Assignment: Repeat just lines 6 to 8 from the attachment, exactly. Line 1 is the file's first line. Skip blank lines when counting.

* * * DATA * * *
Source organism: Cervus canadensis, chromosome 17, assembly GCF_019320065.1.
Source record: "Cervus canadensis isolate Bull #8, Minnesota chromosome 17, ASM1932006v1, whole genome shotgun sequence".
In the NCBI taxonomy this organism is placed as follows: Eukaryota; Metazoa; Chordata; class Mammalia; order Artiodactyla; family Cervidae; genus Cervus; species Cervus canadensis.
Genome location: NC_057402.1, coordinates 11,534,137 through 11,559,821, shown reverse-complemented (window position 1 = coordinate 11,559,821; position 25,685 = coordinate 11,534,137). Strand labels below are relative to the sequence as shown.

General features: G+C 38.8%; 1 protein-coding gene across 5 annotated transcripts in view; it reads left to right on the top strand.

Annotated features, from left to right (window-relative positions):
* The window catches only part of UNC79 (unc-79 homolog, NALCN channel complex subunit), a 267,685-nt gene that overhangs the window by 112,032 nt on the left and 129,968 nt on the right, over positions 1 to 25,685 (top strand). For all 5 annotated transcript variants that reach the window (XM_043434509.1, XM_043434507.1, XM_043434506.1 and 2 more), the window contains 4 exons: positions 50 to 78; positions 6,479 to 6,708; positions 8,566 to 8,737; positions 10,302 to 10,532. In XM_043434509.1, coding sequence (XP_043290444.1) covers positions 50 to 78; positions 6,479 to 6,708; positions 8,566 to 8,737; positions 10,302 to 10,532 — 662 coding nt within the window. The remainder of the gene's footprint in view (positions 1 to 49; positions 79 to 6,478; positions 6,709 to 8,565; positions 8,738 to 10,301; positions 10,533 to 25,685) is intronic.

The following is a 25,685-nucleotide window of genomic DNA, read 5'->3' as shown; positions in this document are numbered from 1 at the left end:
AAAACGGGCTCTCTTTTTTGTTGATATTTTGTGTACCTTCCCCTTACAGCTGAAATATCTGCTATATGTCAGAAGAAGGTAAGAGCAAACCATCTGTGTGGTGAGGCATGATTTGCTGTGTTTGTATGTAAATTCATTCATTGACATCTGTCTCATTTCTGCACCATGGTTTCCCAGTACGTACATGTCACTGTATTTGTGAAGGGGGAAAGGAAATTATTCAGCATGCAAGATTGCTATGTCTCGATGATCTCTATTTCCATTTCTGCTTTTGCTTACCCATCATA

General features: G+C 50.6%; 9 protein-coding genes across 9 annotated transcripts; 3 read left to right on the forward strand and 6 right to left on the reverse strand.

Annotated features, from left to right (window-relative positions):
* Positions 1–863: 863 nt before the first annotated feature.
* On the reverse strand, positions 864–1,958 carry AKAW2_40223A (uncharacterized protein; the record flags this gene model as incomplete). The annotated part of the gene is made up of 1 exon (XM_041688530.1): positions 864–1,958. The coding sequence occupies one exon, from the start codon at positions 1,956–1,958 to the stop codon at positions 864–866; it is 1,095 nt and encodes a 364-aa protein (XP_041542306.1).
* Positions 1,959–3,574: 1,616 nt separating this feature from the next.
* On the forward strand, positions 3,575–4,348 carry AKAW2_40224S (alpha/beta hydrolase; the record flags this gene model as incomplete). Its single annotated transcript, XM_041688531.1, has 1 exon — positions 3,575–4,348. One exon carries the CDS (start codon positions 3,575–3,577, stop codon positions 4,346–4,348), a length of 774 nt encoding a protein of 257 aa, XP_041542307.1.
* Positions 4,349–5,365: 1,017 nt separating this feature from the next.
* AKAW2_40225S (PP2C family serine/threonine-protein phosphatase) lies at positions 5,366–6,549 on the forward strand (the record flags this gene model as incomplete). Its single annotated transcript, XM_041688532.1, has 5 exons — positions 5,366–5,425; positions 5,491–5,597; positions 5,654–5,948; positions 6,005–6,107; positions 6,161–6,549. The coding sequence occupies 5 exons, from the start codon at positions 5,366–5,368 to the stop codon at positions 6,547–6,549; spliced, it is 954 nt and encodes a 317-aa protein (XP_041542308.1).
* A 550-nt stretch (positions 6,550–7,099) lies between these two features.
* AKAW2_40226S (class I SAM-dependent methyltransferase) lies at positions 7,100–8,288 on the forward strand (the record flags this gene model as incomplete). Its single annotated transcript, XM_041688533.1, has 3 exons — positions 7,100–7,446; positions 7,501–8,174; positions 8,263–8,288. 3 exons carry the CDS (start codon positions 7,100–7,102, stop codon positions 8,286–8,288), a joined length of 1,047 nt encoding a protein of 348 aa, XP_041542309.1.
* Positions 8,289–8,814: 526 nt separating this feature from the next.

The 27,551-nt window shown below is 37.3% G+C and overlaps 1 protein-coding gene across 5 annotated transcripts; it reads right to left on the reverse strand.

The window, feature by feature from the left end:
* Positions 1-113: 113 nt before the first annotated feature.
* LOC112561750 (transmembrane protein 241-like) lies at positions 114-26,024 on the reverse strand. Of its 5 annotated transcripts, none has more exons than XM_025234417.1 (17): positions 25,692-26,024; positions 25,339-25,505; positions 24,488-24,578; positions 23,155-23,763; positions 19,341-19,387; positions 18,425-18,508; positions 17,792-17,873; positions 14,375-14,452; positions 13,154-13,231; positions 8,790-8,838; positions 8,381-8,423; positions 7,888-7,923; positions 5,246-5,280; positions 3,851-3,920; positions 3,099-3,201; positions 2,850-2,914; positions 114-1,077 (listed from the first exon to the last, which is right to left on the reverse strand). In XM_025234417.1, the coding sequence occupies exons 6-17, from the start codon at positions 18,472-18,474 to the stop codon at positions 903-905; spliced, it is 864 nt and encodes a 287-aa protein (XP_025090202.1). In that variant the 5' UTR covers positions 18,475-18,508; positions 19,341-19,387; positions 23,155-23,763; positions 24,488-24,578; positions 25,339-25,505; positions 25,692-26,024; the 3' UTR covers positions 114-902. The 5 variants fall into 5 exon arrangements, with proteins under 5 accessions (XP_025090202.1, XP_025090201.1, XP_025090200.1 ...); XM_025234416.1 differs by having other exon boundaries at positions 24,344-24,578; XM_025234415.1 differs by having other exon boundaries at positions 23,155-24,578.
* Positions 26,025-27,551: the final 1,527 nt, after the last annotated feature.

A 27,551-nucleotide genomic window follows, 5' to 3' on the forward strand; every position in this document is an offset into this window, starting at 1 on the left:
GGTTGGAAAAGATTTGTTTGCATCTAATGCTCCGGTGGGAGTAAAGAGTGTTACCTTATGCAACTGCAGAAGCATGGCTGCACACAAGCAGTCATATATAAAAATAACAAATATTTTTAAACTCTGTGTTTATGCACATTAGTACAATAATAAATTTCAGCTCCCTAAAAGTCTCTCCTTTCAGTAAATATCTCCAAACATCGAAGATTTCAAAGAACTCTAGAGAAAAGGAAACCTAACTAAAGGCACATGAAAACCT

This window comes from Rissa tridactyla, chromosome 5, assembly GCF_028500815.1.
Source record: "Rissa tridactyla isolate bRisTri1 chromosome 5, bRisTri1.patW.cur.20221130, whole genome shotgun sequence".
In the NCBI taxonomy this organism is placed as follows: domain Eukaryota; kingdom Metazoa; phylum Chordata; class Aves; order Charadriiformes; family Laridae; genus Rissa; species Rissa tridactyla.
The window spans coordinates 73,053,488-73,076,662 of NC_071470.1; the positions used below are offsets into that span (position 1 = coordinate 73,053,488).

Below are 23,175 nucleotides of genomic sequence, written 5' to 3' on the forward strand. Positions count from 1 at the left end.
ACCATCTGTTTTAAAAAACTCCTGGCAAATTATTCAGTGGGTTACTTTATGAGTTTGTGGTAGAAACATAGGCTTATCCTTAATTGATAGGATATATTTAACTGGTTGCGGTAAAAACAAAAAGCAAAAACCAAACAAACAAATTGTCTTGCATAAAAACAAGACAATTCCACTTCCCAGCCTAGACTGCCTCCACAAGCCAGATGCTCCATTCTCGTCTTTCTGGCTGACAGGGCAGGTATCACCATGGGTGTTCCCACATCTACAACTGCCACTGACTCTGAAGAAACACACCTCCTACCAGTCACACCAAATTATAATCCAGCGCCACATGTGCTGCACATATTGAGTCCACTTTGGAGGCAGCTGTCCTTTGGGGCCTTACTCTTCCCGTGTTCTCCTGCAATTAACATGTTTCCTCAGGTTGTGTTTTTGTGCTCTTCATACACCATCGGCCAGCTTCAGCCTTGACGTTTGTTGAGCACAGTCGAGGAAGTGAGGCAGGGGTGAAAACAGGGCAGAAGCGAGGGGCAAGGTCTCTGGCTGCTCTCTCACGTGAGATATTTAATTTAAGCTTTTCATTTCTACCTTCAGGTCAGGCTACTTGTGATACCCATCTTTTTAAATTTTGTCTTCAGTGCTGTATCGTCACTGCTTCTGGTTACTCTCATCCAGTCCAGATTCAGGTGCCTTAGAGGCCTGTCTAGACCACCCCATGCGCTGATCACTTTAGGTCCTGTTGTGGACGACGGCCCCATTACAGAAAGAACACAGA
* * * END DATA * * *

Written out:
Annotated features, from left to right (window-relative positions):
* The window catches only part of UNC79 (unc-79 homolog, NALCN channel complex subunit), a 267,685-nt gene that overhangs the window by 112,032 nt on the left and 129,968 nt on the right, over positions 1 to 25,685 (top strand). For all 5 annotated transcript variants that reach the window (XM_043434509.1, XM_043434507.1, XM_043434506.1 and 2 more), the window contains 4 exons: positions 50 to 78; positions 6,479 to 6,708; positions 8,566 to 8,737; positions 10,302 to 10,532. In XM_043434509.1, coding sequence (XP_043290444.1) covers positions 50 to 78; positions 6,479 to 6,708; positions 8,566 to 8,737; positions 10,302 to 10,532 — 662 coding nt within the window. The remainder of the gene's footprint in view (positions 1 to 49; positions 79 to 6,478; positions 6,709 to 8,565; positions 8,738 to 10,301; positions 10,533 to 25,685) is intronic.

The following is a 25,685-nucleotide window of genomic DNA, read 5'->3' as shown; positions in this document are numbered from 1 at the left end: